Cabin Wall Framing. Finally.

Whew, finally. We get to constructing the cabin walls. This is the fun part for me. As a former carpenter, framing construction is well-within my comfort zone.

Initially, it looked like it would be easy as pie. I planned to simplify the standard stud construction to reduce weight: (single) sole plate + studs + (single) top plate + simplified door and window openings.

But as I started planning out the end walls, I realized I needed access to the space under the decks, and so the end walls had to work around that.

The side walls were a little simpler and more conventional.

I was using all recycled Doug Fir 2x4s from the salvage pile at the dump, ripped from 3-1/2 inches to 3 inches.

Looking one more time at my wall detail, you see that the coaming (labeled “edgeboard”) is cut into the wall studs.  So I had to dado a sizable groove into each of my studs to accept the coaming.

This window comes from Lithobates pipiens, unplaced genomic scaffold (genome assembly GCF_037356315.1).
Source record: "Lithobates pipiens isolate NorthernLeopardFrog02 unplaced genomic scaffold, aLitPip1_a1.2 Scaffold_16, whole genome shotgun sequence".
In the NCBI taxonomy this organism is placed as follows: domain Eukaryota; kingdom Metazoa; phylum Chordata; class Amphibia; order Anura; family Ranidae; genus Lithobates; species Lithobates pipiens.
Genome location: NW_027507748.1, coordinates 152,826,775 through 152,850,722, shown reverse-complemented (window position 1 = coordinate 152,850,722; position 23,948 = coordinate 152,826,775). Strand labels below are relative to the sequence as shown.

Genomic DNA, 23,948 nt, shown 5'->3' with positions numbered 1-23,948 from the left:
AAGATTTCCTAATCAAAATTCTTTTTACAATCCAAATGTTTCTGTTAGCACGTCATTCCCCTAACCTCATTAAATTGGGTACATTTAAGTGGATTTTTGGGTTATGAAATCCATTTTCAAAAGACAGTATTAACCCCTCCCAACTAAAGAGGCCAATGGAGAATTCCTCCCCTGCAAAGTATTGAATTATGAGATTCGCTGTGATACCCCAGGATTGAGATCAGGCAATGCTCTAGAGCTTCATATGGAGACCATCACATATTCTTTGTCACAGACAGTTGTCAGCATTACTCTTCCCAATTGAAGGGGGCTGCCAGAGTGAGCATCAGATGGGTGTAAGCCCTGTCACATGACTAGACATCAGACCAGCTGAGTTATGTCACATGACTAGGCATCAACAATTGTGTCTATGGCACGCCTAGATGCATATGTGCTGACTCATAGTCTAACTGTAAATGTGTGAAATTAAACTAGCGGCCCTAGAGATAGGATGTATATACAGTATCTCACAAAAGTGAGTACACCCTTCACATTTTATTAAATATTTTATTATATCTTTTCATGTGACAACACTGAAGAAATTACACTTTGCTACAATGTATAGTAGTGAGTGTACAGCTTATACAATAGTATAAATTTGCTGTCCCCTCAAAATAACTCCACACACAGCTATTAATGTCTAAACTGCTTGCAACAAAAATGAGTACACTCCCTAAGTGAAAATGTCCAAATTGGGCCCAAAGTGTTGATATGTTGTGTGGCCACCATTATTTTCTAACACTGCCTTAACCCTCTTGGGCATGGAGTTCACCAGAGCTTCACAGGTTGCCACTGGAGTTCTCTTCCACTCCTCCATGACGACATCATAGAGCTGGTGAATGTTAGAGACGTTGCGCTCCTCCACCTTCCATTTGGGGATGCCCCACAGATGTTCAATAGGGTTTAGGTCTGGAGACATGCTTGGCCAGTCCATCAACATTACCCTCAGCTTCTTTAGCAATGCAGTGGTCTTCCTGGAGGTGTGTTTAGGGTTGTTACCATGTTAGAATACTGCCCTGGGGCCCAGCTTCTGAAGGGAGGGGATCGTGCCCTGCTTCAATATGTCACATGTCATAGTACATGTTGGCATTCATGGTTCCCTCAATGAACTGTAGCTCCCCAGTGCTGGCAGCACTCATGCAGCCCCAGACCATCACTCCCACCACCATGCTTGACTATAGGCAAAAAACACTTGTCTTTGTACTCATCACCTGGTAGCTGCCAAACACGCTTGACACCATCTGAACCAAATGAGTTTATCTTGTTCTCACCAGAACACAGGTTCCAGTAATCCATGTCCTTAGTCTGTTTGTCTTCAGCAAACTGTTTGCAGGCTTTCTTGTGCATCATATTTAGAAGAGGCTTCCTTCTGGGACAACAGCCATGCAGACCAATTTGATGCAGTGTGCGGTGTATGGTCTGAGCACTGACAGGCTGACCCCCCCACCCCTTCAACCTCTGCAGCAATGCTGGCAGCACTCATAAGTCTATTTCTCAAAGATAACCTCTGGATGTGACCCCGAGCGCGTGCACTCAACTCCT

Real woodworkers have tools for this, but I had to resort to some deft skillsaw work. And without a working wood chisel, I was sadly using a flat head screwdriver.  Embarrassing. But it worked reasonably well.

Next, I assembled the walls on the floor of the barn, and then awkwardly personhandled them solo into place in the boat.  Every connection was adhered with construction adhesive and nailed.

In the boat, the wall framing was glued and screwed.

Two walls.

Three.

With window framing and blocking added.

And finally four finished walls. In this last photo, you can see the doorframe to the head on the right.

A big day, for sure. Time for a cigar.  Next up, more mistakes were made.

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